Why SABMiller’s cassava beer is a win-win for the company and small-scale farmers

Alcoholic beverages companies generally like to make a big fuss about their corporate social responsibility initiatives and contributions to local communities.

SABMiller's Impala beer is brewed from cassava.

SABMiller’s Impala beer is brewed from cassava.

One project that is, however, truly remarkable is SABMiller’s cassava beer recently launched in Africa. Not only does the product generate revenue for the company, but it also creates opportunities for small-scale farmers.

About 18 months ago SABMiller first revealed the Impala brand in Mozambique, the world’s first commercially-made cassava beer. Last month the company rolled out the concept to Ghana, where the beer will be brewed by SABMiller’s local subsidiary Accra Brewery Limited, under the ‘Eagle’ brand name.

Commercialising cassava

Cassava is a woody shrub with an edible root that looks like a large sweet potato. It is widely grown in many parts of Africa, produced largely by small-scale farmers.

Although cassava roots can be processed into a variety of products – including cassava flour, starch, ethanol and glucose syrup – the crop has not been a great commercial success in Africa. The reason for this is because around 70% of the root consists of water, which makes it uneconomical to transport over great distances. While the cassava root can stay in the ground for many years, once it is harvested, it needs to be processed very quickly before it goes bad. Cassava processing plants therefore need to be situated close to the growing areas.

To overcome this challenge, SABMiller has partnered with Dutch organisation DADTCO, which has developed a mobile cassava processing unit that can travel to the cassava growing regions. Basic processing is therefore done in the rural areas.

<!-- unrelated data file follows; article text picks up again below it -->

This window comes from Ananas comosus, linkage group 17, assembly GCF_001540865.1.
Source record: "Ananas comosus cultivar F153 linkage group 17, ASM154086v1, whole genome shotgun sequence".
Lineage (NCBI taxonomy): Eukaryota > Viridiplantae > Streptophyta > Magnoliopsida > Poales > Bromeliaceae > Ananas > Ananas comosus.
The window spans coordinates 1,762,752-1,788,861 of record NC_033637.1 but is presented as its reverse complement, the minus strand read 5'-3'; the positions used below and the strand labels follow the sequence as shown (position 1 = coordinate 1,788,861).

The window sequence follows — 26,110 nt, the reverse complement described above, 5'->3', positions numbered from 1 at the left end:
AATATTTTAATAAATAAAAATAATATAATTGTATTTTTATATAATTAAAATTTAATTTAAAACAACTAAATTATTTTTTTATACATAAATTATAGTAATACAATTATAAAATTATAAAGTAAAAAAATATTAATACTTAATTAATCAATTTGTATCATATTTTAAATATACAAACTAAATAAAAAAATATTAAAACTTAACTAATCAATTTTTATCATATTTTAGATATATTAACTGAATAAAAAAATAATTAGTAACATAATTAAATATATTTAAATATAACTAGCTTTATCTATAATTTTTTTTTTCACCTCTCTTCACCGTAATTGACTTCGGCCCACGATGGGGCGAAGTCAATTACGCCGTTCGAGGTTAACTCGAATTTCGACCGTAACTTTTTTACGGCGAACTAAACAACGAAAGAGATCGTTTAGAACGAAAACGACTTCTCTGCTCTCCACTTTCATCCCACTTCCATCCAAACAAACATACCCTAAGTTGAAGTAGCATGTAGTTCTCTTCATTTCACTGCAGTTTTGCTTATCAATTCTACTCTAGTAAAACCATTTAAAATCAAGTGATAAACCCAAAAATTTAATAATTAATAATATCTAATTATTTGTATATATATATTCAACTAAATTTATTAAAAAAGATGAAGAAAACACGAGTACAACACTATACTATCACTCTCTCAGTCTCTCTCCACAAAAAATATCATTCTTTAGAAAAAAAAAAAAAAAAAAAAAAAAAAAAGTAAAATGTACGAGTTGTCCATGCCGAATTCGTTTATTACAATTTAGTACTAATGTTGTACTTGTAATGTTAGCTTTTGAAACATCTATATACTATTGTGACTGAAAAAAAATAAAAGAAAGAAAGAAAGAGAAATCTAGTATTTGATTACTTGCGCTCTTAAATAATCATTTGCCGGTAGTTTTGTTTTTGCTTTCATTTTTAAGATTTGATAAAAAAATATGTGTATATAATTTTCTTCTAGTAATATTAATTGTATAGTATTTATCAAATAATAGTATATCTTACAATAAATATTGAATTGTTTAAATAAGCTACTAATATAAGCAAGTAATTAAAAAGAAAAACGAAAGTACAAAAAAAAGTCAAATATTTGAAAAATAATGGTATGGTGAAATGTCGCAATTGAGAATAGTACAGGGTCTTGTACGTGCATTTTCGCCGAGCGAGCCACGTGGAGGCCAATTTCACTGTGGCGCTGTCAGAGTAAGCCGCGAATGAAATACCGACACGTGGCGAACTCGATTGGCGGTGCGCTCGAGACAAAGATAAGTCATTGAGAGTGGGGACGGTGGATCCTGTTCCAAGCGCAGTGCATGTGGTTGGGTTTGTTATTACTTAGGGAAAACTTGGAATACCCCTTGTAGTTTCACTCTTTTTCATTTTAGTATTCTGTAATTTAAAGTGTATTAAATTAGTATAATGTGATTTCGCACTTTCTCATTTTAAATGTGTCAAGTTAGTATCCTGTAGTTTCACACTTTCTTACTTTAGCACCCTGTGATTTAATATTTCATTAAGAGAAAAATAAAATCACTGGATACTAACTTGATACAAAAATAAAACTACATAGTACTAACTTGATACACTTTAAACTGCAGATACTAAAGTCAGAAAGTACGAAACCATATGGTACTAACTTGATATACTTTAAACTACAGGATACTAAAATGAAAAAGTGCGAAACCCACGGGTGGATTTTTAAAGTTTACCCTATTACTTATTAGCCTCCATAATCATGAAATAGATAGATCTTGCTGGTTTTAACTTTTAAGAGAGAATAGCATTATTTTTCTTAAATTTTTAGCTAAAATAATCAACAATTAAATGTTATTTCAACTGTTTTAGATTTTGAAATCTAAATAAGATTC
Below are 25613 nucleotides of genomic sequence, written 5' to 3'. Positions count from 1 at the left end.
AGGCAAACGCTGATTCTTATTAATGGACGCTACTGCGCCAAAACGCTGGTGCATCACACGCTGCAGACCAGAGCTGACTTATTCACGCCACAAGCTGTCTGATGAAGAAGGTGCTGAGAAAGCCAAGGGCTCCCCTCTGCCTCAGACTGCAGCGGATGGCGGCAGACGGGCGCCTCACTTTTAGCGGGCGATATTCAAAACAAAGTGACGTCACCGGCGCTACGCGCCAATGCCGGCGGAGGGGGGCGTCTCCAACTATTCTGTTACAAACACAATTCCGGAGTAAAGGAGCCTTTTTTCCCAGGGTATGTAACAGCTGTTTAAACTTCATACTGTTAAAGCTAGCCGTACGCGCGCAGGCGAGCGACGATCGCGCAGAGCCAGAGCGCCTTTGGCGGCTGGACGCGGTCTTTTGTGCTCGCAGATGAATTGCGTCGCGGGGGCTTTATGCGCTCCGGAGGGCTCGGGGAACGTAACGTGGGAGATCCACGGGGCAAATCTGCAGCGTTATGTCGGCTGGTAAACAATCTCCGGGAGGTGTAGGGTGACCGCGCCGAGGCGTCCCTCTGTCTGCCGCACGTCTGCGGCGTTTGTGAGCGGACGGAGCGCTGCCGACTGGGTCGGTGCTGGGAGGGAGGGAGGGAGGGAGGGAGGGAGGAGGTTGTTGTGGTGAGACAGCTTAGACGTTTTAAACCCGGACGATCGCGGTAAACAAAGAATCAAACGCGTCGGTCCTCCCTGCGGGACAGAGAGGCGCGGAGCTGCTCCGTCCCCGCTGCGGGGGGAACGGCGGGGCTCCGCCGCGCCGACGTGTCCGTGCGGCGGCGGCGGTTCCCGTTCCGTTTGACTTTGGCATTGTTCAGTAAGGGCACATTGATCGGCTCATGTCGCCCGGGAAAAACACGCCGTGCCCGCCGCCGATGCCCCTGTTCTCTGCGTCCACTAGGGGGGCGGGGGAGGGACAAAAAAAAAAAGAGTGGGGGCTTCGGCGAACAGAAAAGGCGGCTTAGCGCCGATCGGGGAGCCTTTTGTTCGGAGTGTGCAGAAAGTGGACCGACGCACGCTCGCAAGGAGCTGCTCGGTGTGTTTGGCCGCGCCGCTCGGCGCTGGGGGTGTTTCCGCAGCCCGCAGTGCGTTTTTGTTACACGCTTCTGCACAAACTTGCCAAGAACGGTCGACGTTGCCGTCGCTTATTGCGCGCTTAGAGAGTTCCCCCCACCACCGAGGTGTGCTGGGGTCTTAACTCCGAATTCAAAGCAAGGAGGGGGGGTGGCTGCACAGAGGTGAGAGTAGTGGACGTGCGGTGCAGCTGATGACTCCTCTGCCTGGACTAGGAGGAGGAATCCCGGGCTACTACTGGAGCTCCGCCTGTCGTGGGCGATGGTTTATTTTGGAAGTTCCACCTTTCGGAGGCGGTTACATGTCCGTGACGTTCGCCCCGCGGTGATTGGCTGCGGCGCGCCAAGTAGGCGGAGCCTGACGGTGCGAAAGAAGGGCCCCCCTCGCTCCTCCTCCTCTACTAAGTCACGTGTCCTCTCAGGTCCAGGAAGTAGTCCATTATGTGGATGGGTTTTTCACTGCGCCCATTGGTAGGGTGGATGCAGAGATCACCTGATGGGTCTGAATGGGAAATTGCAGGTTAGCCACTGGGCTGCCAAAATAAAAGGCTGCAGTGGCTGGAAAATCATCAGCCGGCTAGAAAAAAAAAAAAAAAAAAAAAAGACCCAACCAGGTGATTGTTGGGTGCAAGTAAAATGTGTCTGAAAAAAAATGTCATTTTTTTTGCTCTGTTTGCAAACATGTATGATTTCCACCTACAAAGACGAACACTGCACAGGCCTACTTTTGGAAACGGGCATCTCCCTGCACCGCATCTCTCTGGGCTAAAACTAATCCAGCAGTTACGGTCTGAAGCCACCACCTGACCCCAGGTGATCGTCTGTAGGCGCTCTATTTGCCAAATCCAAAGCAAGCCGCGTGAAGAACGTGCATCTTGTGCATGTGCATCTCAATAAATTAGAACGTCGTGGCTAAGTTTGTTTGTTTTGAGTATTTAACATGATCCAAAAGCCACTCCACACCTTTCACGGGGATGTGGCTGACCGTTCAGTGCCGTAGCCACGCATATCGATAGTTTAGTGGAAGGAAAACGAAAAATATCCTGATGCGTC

The initiative will give smallholder cassava farmers in Ghana a guaranteed market for their crops. Accra Brewery predicts that it will source cassava from as many as 1,500 small-scale farmers within the first year.

“It is estimated that more than 70% of Ghanaian farms are 3 hectares or smaller in size and many of these grow cassava. However, there is currently an annual surplus of around 40%,” said Adjoba Kyiamah, corporate and legal affairs director at Accra Brewery.

Formalising beer consumption

Eagle is mainly targeted towards low-income consumers. “It will be sold at a 30% discount to mainstream lagers, offering an affordable, high quality alternative to the informal or illicit alcohol that they might otherwise drink,” said the company in a statement.

The majority of alcohol consumed in Africa is still in the form of home-brews or illicit liquor. An opportunity therefore lies in luring these consumers into the formal beer market. The idea is that as incomes rise, these consumers will move onto higher priced brands. SABMiller, the world’s second-biggest brewer, has therefore introduced ‘affordable beer’ as part of its overall product offering.

But how is the company able to offer beer at a price of 70% of mainstream lager?

SABMiller has agreed on a reduced excise rate with the Ghanaian government in recognition of the use of locally-sourced commodities.

“What we do is we negotiate with governments to try and persuade them to drop the excise regime for a product that’s made with local grains, which most governments are quite supportive of. The idea here then is to try and create a win-win proposition, where we have a strong group of farmers contracted to producing grains for us of whatever form. The government gets a new source of revenue … And of course we win in that. We’re able to open up this category and potentially bring consumers in earlier into the beer category than they otherwise would,” said Mark Bowman, managing director for Africa at SABMiller, during a presentation in London last year.